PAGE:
The results show that 29 out of the 32 three-year-olds looked at the point-light display that matched the spoken verb! The average time that children looked at the screen depicting the match was 3.36 seconds compared with only 2.29 seconds spent looking at the screen that did not match. These data suggest that children can extend verbs to something they have never seen before.
Children could successfully look at the screen depicting the matching verb, but would they be able to name the verb? Perhaps children only recognized the action once they were given the label, which then helped them understand what they were seeing. In order to gather more evidence that children can recognize point-light action without suggestion, the researchers brought in a new group of children and asked them to say the verb that they saw.
In experiment 2, children once again sat on their parent’s laps but saw the point-light displays one at a time. The experimenter then prompted the children, asking “Can you tell me that was?” Often the children would label the object, and in this case, the experimenter would then prompt again, saying something such as “What was the lady doing?” If a child still did not say a verb, he or she was prompted with the actual label, “Was the lady walking?” Most children successfully answered with some kind of action after the first question. The experimenters accepted a few different descriptions for specific actions based on adults’ ratings of the appropriateness of each response. For instance, walking, jogging, and marching were all considered appropriate responses for running. The following chart shows the number of children who gave appropriate responses for each action over the total number of children who gave responses.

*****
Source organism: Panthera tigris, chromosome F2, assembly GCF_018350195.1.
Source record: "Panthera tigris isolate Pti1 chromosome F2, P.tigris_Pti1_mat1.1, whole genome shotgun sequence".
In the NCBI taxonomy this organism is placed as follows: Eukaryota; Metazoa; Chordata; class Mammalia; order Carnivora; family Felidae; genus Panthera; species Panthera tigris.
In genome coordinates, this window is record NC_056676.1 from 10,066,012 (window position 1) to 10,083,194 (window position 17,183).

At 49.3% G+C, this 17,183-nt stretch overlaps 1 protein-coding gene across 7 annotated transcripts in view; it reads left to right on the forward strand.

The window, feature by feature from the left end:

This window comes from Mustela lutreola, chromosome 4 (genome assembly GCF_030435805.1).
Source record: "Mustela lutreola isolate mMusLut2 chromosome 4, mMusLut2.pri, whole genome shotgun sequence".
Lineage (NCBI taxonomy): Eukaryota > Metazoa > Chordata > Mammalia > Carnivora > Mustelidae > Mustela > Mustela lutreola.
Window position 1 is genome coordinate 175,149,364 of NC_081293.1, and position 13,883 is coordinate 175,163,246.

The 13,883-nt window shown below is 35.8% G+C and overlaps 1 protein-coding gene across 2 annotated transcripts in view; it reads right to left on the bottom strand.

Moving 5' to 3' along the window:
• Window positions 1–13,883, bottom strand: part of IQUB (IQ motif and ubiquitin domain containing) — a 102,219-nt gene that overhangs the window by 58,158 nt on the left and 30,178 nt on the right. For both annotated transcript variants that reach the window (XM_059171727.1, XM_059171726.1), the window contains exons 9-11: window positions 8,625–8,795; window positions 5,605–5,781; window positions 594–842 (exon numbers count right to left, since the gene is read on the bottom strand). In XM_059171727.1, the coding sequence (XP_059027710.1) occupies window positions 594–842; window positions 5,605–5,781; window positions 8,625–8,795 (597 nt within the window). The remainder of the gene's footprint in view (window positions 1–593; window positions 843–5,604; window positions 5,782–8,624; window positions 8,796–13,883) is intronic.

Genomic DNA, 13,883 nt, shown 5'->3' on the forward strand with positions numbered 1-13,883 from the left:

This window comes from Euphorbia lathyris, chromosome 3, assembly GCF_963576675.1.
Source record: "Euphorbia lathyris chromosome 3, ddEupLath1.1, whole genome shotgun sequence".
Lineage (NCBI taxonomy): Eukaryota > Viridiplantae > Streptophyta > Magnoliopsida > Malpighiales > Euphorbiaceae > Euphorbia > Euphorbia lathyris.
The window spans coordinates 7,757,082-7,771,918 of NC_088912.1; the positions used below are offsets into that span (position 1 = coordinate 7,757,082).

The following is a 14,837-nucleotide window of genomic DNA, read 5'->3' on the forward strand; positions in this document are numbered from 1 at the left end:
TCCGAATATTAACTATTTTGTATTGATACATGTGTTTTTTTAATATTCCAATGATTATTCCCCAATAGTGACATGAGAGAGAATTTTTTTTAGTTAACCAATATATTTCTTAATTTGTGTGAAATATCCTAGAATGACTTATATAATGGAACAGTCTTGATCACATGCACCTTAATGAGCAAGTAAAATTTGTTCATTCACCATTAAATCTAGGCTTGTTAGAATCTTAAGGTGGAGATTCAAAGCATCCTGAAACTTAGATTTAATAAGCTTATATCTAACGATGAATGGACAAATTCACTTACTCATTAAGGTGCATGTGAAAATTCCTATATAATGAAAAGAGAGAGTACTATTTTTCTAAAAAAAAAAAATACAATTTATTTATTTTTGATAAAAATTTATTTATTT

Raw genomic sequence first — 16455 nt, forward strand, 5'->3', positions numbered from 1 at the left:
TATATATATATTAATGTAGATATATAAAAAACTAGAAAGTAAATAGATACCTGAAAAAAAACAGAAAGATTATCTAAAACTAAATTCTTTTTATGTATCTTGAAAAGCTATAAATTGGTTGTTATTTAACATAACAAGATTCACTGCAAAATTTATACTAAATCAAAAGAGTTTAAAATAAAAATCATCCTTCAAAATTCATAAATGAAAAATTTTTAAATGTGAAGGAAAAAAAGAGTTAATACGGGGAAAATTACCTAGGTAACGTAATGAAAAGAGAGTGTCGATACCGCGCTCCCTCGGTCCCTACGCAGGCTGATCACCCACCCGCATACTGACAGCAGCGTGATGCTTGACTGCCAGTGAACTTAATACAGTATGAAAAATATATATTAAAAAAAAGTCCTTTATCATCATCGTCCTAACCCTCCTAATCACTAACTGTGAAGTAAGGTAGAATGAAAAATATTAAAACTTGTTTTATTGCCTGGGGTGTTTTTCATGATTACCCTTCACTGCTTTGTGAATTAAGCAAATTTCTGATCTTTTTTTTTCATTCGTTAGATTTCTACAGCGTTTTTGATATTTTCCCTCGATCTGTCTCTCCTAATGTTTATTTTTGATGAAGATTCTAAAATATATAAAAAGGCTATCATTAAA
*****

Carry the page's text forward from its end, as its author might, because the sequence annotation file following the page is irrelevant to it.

As you can see, skipping and shoveling had only a few appropriate responses but children were still able to say some type of motion verb even if it was not appropriate. These results are quite impressive considering that 3-year-olds actually produced a verb for a strange group of moving lights
Although there are no point-light displays in the real world, this research shows us that children most likely recognize motions by summarizing the components that make up a specific motion and then storing those components in memory. If children can extend familiar verbs to point-light displays, could they learn verbs from point-light displays? Since autistic children struggle to develop language, point-light displays might be incorporated into autism treatment programs as a way to teach motion verbs. Research about how children acquire, categorize, and label information from their surroundings is particularly applicable to this group. As Golinkoff and colleagues point out, verbs are the building blocks of sentences, so understanding how children learn to use them may hint at how children learn to label their surroundings with words.
Golinkoff, R. M., Chung, H. L., Hirsh-Pasek, K., Liu, J., Bertenthal, B. I., Brand, R., Maguire, M..J., & Hennon, E. (2002). Young children can extend motion verbs to point-light displays. Developmental Psychology, 38, 604-614.